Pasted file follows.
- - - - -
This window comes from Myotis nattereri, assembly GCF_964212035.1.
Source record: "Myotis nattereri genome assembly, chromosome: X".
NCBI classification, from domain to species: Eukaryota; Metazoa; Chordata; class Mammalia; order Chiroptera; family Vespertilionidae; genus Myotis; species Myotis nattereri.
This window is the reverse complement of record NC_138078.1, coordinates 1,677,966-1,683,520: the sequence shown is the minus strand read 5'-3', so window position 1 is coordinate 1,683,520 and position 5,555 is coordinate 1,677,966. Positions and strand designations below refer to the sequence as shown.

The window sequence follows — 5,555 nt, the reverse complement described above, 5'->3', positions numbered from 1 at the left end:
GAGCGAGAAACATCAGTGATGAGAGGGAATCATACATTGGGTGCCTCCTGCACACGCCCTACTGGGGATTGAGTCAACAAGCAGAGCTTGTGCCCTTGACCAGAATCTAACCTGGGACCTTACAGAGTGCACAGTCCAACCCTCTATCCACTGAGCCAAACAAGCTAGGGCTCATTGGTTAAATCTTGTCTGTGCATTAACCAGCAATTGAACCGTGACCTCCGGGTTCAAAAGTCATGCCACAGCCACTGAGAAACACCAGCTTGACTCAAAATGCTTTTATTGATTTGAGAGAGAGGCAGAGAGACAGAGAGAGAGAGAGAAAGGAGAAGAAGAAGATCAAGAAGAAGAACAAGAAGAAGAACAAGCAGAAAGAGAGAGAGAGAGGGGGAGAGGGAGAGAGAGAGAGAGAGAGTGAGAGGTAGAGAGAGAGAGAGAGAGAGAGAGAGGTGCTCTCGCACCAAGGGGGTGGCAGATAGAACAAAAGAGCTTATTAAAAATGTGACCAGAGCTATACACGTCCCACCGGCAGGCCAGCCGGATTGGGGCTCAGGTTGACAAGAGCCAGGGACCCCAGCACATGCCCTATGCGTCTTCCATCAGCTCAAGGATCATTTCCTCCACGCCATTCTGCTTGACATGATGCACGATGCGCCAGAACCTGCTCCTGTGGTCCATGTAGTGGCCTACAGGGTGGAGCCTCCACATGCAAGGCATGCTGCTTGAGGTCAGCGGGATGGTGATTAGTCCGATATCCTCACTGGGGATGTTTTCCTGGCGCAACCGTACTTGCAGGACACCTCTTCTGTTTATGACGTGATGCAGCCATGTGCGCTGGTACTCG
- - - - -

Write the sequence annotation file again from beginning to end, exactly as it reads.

This window comes from Myotis nattereri, assembly GCF_964212035.1.
Source record: "Myotis nattereri genome assembly, chromosome: X".
NCBI classification, from domain to species: Eukaryota; Metazoa; Chordata; class Mammalia; order Chiroptera; family Vespertilionidae; genus Myotis; species Myotis nattereri.
This window is the reverse complement of record NC_138078.1, coordinates 1,677,966-1,683,520: the sequence shown is the minus strand read 5'-3', so window position 1 is coordinate 1,683,520 and position 5,555 is coordinate 1,677,966. Positions and strand designations below refer to the sequence as shown.

The window sequence follows — 5,555 nt, the reverse complement described above, 5'->3', positions numbered from 1 at the left end:
GAGCGAGAAACATCAGTGATGAGAGGGAATCATACATTGGGTGCCTCCTGCACACGCCCTACTGGGGATTGAGTCAACAAGCAGAGCTTGTGCCCTTGACCAGAATCTAACCTGGGACCTTACAGAGTGCACAGTCCAACCCTCTATCCACTGAGCCAAACAAGCTAGGGCTCATTGGTTAAATCTTGTCTGTGCATTAACCAGCAATTGAACCGTGACCTCCGGGTTCAAAAGTCATGCCACAGCCACTGAGAAACACCAGCTTGACTCAAAATGCTTTTATTGATTTGAGAGAGAGGCAGAGAGACAGAGAGAGAGAGAGAAAGGAGAAGAAGAAGATCAAGAAGAAGAACAAGAAGAAGAACAAGCAGAAAGAGAGAGAGAGAGGGGGAGAGGGAGAGAGAGAGAGAGAGAGTGAGAGGTAGAGAGAGAGAGAGAGAGAGAGAGAGGTGCTCTCGCACCAAGGGGGTGGCAGATAGAACAAAAGAGCTTATTAAAAATGTGACCAGAGCTATACACGTCCCACCGGCAGGCCAGCCGGATTGGGGCTCAGGTTGACAAGAGCCAGGGACCCCAGCACATGCCCTATGCGTCTTCCATCAGCTCAAGGATCATTTCCTCCACGCCATTCTGCTTGACATGATGCACGATGCGCCAGAACCTGCTCCTGTGGTCCATGTAGTGGCCTACAGGGTGGAGCCTCCACATGCAAGGCATGCTGCTTGAGGTCAGCGGGATGGTGATTAGTCCGATATCCTCACTGGGGATGTTTTCCTGGCGCAACCGTACTTGCAGGACACCTCTTCTGTTTATGACGTGATGCAGCCATGTGCGCTGGTACTCG